The second month we had unprotected sex, I did get pregnant. When I was a week late, I bought a test in a drug store in town and took it in the bathroom at the salad place next door. I took a picture of the “pregnant” test because it wasn’t real to me. I texted Justin, and I called him. He was on the train on his way home from work. It was a Friday night.

“I have to get rid of it!” was the first thing I said to him.

“We’ll take care of this,” he told me. I had told Justin about my mental health issues and he knew that I needed his help. He was also confused, because he thought I was on the pill. But he’d never asked.

It took me a while to realize what “it” really was. This wasn’t a thing. It was an embryo that would eventually become a baby if I didn’t do something. And I could not fully understand what that meant for a while. I somehow thought that I might have Justin’s baby and raise it, though he didn’t want the baby and that would derail my entire life. It is seriously dangerous for women with bipolar disorder to go through with pregnancy and the postpartum period; my three children were born before I was symptomatic. I would have been risking postpartum psychosis. And my oldest son, my child with special needs, had said to me, out of the blue, despite my not having mentioned my pregnancy to any of my kids, “Mom, I don’t want a baby here.”

The nurse that had taken our paperwork led Justin back to the waiting room, and me down a hallway to a bathroom, to take off my clothes and put on a gown. Another nurse then brought me into the room where I would have the abortion. I had been trying to remove the concept of a baby from this whole process, but to that point I had been fortunate enough to have three pregnancies and three healthy children. This would be my first pregnancy not to end in a healthy baby…I had to push that thought away or I would never be able to make it through the procedure. The doctor was around my age and very chatty, which helped to keep me occupied through the entire thing. “You have three kids? You’re younger than I am! You’re making me feel old…” Every time my mind drifted to what was happening, I would push it away. I couldn’t allow myself to think about it. This would be my last pregnancy. There would never be another bundle of living cells inside me. It would not be safe for me to have another baby ever again.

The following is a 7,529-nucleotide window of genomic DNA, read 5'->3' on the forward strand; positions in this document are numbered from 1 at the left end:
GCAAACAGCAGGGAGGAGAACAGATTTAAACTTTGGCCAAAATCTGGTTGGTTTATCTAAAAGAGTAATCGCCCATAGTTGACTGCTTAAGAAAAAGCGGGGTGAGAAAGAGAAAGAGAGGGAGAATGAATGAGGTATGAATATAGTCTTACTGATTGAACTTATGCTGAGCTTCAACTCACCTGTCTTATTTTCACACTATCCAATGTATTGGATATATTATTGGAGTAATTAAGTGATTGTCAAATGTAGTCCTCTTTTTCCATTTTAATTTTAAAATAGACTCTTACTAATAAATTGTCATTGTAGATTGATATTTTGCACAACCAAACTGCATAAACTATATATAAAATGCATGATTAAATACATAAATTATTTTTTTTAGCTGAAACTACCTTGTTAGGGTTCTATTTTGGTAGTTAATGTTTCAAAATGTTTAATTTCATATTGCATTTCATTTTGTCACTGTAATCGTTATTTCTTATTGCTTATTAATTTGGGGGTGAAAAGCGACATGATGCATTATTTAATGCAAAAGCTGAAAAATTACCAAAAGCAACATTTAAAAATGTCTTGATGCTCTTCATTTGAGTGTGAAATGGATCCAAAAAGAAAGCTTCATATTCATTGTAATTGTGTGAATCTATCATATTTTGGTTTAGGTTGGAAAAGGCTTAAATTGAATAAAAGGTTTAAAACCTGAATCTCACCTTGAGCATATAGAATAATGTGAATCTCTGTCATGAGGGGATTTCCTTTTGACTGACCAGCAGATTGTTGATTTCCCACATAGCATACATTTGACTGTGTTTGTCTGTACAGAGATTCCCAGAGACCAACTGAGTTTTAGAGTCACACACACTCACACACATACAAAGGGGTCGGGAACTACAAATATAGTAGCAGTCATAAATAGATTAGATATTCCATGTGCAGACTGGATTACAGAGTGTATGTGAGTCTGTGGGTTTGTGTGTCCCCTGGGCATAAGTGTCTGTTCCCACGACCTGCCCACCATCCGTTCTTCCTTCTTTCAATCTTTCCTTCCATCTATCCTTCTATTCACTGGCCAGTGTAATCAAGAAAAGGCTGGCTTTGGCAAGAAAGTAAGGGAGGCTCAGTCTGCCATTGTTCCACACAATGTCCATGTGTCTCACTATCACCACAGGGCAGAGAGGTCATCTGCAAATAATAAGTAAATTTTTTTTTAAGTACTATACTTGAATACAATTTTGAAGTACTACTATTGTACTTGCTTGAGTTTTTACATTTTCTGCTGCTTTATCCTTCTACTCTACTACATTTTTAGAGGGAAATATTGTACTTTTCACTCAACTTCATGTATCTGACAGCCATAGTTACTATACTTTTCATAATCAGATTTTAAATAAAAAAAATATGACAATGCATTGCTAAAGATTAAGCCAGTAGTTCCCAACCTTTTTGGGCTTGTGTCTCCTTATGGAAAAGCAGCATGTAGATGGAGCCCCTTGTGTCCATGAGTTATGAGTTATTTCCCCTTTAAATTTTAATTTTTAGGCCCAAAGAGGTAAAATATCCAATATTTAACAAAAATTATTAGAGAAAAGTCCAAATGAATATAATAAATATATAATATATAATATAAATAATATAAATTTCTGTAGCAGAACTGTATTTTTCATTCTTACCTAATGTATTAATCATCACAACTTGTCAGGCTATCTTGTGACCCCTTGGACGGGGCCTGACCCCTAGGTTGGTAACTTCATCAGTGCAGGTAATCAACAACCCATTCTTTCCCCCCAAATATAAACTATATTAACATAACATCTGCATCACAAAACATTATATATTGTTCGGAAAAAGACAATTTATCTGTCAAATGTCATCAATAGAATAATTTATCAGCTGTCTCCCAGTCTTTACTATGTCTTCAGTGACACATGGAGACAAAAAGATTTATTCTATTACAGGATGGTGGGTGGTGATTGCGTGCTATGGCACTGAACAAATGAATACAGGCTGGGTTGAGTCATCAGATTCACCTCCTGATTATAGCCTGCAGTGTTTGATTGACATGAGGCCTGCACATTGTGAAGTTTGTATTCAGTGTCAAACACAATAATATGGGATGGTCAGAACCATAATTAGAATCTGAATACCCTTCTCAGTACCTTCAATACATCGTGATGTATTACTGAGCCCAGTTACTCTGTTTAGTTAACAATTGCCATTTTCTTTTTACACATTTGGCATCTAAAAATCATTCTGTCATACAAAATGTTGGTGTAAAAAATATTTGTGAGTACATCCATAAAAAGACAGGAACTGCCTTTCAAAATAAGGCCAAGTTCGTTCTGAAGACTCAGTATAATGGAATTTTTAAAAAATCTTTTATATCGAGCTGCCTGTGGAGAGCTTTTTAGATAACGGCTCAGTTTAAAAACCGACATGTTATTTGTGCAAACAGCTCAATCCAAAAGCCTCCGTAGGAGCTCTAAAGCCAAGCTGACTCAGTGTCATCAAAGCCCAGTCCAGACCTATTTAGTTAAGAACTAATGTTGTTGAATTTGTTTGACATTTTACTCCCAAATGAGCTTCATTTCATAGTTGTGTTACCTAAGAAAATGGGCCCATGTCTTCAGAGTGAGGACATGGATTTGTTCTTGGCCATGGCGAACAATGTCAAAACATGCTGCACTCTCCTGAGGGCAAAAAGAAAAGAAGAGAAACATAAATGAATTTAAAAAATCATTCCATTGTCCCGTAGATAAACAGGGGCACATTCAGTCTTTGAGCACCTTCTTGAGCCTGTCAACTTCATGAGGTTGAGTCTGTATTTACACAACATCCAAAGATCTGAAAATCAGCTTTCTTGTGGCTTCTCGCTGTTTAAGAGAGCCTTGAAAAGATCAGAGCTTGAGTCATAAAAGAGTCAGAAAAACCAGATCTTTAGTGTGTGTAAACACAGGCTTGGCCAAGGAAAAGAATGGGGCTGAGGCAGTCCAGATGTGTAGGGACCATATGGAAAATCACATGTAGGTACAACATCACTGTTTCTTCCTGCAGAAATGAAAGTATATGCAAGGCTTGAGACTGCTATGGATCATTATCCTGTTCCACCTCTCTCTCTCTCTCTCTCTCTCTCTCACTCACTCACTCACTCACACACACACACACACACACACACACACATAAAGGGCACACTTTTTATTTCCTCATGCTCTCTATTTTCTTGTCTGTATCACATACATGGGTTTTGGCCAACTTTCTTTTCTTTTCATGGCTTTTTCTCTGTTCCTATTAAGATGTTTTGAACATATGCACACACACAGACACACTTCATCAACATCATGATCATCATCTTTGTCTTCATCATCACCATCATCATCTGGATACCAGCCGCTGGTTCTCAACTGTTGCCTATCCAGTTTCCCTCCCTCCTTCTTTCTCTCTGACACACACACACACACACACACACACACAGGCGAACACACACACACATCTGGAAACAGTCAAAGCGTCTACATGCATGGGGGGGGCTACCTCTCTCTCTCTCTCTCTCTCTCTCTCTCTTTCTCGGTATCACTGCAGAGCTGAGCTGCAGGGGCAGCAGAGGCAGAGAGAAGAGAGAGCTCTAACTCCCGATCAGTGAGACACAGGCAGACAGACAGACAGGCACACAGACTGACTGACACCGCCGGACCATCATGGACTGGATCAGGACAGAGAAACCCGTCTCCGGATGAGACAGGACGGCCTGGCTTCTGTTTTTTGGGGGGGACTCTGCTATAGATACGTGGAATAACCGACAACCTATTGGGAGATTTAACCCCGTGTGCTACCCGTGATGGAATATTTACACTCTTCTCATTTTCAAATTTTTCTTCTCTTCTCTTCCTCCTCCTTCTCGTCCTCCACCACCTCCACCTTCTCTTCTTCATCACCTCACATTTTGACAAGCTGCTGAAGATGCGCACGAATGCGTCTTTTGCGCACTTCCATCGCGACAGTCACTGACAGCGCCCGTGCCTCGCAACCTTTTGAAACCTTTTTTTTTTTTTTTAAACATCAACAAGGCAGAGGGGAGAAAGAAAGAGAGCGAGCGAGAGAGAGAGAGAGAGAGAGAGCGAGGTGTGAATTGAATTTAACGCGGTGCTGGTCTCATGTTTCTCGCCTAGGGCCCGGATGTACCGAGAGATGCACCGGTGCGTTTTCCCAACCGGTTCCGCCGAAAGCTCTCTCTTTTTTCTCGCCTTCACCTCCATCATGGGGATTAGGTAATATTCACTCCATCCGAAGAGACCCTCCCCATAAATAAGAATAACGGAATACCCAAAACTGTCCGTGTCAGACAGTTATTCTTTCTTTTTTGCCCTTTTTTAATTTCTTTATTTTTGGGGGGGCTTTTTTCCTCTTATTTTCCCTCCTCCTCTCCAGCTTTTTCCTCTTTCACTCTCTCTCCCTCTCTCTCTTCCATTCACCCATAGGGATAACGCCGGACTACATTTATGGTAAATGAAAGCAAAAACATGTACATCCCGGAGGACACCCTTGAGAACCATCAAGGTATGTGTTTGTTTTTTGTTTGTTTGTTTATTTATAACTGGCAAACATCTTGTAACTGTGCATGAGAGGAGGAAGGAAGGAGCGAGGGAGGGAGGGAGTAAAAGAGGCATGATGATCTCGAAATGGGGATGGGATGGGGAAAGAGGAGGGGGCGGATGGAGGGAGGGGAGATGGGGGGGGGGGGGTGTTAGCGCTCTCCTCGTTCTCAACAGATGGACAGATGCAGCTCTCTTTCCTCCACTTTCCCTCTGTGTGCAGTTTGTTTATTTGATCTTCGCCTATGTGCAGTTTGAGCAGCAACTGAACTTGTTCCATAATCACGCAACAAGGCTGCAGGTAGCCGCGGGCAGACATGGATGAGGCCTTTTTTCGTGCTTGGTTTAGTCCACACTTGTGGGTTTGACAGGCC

The procedure itself took fifteen minutes, tops. I walked out to the recovery area, but since I hadn’t been sedated I just sat there for a few minutes so they could make sure I wouldn’t pass out and then I walked out to the waiting room to find Justin. He’d disappeared. I tried calling him but he wasn’t answering his phone. I walked over to his car in the parking lot but he wasn’t there either. I walked back to the clinic and waited for him there.

About half an hour later, he walked in. “Where have you been?” I demanded. “I was done half an hour ago!”

“I’m sorry,” he stammered, looking embarrassed. “The nurses said you’d be about an hour. I walked down the street to get something to eat. Are you ready to go home?”

“I’ve been ready,” I snapped. We went out to his car, and he drove me home. I never saw him again.

Jennifer is a writer and mental health advocate living with her three children in the United States.